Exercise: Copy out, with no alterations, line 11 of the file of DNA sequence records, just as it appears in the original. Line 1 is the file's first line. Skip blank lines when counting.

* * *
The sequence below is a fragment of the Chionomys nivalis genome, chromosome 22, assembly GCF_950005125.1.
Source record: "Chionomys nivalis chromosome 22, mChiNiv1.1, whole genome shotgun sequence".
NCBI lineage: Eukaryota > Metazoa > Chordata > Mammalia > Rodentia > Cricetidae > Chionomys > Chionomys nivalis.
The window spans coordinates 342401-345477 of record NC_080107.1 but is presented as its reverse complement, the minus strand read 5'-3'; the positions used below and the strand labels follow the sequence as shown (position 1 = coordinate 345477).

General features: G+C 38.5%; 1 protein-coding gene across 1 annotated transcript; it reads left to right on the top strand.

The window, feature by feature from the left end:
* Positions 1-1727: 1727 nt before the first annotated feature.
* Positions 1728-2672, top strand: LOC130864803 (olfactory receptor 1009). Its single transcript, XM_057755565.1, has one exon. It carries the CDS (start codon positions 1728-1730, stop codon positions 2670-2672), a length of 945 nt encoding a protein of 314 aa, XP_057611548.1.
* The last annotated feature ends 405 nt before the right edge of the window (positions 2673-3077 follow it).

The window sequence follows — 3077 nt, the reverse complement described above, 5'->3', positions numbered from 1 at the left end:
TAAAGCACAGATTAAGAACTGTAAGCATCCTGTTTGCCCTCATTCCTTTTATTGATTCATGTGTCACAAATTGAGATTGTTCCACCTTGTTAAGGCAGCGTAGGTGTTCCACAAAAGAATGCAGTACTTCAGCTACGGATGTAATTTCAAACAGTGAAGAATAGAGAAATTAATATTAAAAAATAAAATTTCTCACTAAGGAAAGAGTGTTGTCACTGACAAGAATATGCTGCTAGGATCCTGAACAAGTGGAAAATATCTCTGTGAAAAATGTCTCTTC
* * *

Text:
TAAAGCACAGATTAAGAACTGTAAGCATCCTGTTTGCCCTCATTCCTTTTATTGATTCATGTGTCACAAATTGAGATTGTTCCACCTTGTTAAGGCAGCGTAGGTGTTCCACAAAAGAATGCAGTACTTCAGCTACGGATGTAATTTCAAACAGTGAAGAATAGAGAAATTAATATTAAAAAATAAAATTTCTCACTAAGGAAAGAGTGTTGTCACTGACAAGAATATGCTGCTAGGATCCTGAACAAGTGGAAAATATCTCTGTGAAAAATGTCTCTTC